Converting for Orks
...made so simple a Grot could to it!

by Commissar Sonata

Let's face it: when you play Orks, whether it be for BFG or 40K, converting is a must. No two pieces of Ork equipment are alike, and that goes doubly for ships. Ork machines are cobbled-together, barely-functional, amazingly-improvisational hunks of junk. So why have a fleet with two ships of any kind that look the same? I myself am ashamed that my two Kill Kroozers look as similar as they do. Orks don't mass produce things, or even work from a set of blueprints, the way Imperials and other races do. So every ship, even ones of the same class, should be different.

Now that I've driven all the BFG Ork players to give up modeling and go have a good cry with a bucket of deep-fried Gretchin, let me put out a beacon of hope. If you're up to the challenge, there are plenty of ways to make your Ork fleet look more Orky. I'll start with the simpler stuff, and work my way up to more advanced techniques.

Paint Jobz:

As was stated in the Warp Storm article "Space is Green!", the trick to painting Ork fleets is to allow each ship a bit of variety without deviating from a general color scheme. Paint schemes that are too similar make your fleet look conformist and Imperial. Too much variety makes it look cobbled together and eclectic. After all, we don't want the other Warlords to think you have no control over your Kaptains' color preferences, do we?

Choose a general scheme, and improvise on it. I used the "Space is Green!" idea: colored prows with black bodies and checked white highlights. I don't like the dags, so on some ships I used hazard stripes. I picked yellow, orange and red for my prows (which I like to call the "Life Savers" color scheme). I colored gun barrels with Boltgun Metal (for obvious reasons).

Griming up the metal colored bits is also a good idea (something I have yet to do on some ships). Try a wash of Black Ink, or touch some of the areas with a more rusty color like Tin Bitz.


The devil's in the details, as they say. Little bits of improvisation can greatly add to the diversity of the fleet. For example: Terror ships don't seem to have teeth, like the rest of the Ork fleet. So, I cut out some pieces of plastic and glued them to the jaw of one of my Terror Ships, giving it a decidedly meaner look.

You can also add antennas from Imperial or Chaos ships. On one of my Ramships I cut off the dorsal turret and replaced it with an Imperial lance turret, just for aesthetic variety. This brings me to my next subject.

Humie' Shipz:

If there's one thing that can be said about Orks, its that they don't waste good bitz. Orks make good use of ship hulks that they come across. Many Ork ships are actually refitted Imperial or Chaos vessels. You can buy some Imperial/Chaos cruisers for your Ork fleet. Build them to match the stats of a particular Ork Kroozer (ie: Launch bays for Terror Ship). Give them some Orky looking extras and an Orky color scheme, and presto, they're Ork Kroozers.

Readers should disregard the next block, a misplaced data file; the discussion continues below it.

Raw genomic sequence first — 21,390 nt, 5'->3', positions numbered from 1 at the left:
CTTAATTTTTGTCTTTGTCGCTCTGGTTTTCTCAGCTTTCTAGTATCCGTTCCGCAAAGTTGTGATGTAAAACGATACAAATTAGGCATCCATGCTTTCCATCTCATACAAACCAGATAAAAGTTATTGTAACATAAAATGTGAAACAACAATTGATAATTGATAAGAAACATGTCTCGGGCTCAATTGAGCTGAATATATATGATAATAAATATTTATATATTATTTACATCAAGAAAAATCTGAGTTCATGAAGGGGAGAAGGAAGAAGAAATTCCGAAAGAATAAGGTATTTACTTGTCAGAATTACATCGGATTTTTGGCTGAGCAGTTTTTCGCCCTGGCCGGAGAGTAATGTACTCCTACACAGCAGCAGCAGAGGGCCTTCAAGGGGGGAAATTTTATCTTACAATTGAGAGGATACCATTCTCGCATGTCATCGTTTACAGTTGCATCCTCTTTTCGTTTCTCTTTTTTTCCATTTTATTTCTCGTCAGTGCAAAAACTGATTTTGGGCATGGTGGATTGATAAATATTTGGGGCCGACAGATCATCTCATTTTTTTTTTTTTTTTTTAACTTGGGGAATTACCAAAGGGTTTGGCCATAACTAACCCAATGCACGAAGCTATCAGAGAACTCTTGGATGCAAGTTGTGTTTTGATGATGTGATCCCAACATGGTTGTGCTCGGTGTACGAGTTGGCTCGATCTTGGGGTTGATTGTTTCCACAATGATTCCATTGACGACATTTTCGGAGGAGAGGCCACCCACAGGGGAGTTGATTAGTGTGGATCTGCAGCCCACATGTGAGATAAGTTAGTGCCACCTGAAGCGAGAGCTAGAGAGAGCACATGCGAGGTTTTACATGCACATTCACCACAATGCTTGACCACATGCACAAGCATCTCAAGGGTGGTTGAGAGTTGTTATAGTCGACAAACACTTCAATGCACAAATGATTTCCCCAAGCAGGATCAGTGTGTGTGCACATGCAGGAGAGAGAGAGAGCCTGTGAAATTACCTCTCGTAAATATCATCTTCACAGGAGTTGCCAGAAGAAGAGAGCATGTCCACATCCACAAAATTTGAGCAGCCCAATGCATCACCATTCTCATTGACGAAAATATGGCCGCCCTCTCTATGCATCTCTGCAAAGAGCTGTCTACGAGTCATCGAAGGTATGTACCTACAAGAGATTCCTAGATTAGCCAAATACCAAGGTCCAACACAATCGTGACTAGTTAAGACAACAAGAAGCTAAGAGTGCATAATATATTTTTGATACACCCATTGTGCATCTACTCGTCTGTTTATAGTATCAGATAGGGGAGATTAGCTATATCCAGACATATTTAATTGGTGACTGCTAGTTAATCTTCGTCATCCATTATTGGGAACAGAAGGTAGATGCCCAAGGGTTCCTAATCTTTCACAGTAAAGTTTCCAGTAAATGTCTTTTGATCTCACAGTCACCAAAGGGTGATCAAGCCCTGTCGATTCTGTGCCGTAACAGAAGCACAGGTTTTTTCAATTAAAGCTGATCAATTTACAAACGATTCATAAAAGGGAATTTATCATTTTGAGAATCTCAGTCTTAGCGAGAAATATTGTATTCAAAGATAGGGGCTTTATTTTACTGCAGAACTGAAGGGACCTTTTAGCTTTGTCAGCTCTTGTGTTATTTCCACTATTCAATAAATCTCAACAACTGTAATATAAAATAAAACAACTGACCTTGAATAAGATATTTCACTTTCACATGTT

If you can't afford plastic cruisers and you know someone who plays Imperial or Chaos, try getting them to give up some of their unused cruiser bits (ie: ask, beg, bribe, steal). With one of my Terror Ships, I painstakingly cut off the standard Ork launch bays and added some Imperial ones instead. You could also use Chaos launch bays. On your Kill Kroozer, you can stick some Imperial weapons batteries on the side hull, or some Chaos batteries on the wing. This can require a little cutting, and the application of green stuff, but in the end it will look fine, or at least Orky.

My squadron of Ravager attack ships is actually made up of three Chaos Infidels and one Imperial Cobra, all converted. I did this because they are all torpedo-launching escorts, and because the prows of the Chaos Infidels have always looked like they had teeth to me (a feature indicative of Ork ships).

Scratch Buildin':

The biggest Ork ships such as the Roks, the Space Hulk, and the Hammer Battlekroozer (not to mention my Zappah Big Kroozer), have no official models. We, as hobby gamers, are expected to build our own. But what to make them out of?

First and foremost, you'll want to access as many BFG bits as you can. I've found that unless you use a good number of these on your model, it won't quite seem to fit with the rest of the fleet. Again, Imperial/Chaos cruiser extras are good.

You also might want to check out stuff from other space combat games. My old gaming store used to sell Jovian Chronicles from Dream Pod 9. Babylon 5 is another game that gets a good bit of exposure. The Earth Alliance ships are probably the best to use for Ork conversions, as they are the least organic.

There are also some great bits in the ranges of other Games Workshop games. For example, the heads of the Ork Gargant and Great Gargant make fabulous prows for Ork ships. I used this with great success on my Hammer Battlekroozer. For my transport conversions, I used the jaw bit from the 40K Orks in Heavy Armour models as prows.

But don't go nuts buying new stuff if you don't have to. If you're been modeling for years, try cannibalizing some of those old, broken jet fighters hanging from your ceiling. The main body of my Zappah class Kroozer is made from the engine of an X-Wing model.


Some of these modeling techniques may sound difficult if you've never done any scratchbuilding. Just remember, practice makes perfect: start with the simpler stuff and move up from there. Next thing you know, you'll have the Orkiest fleet on the block. WAAAGH!!

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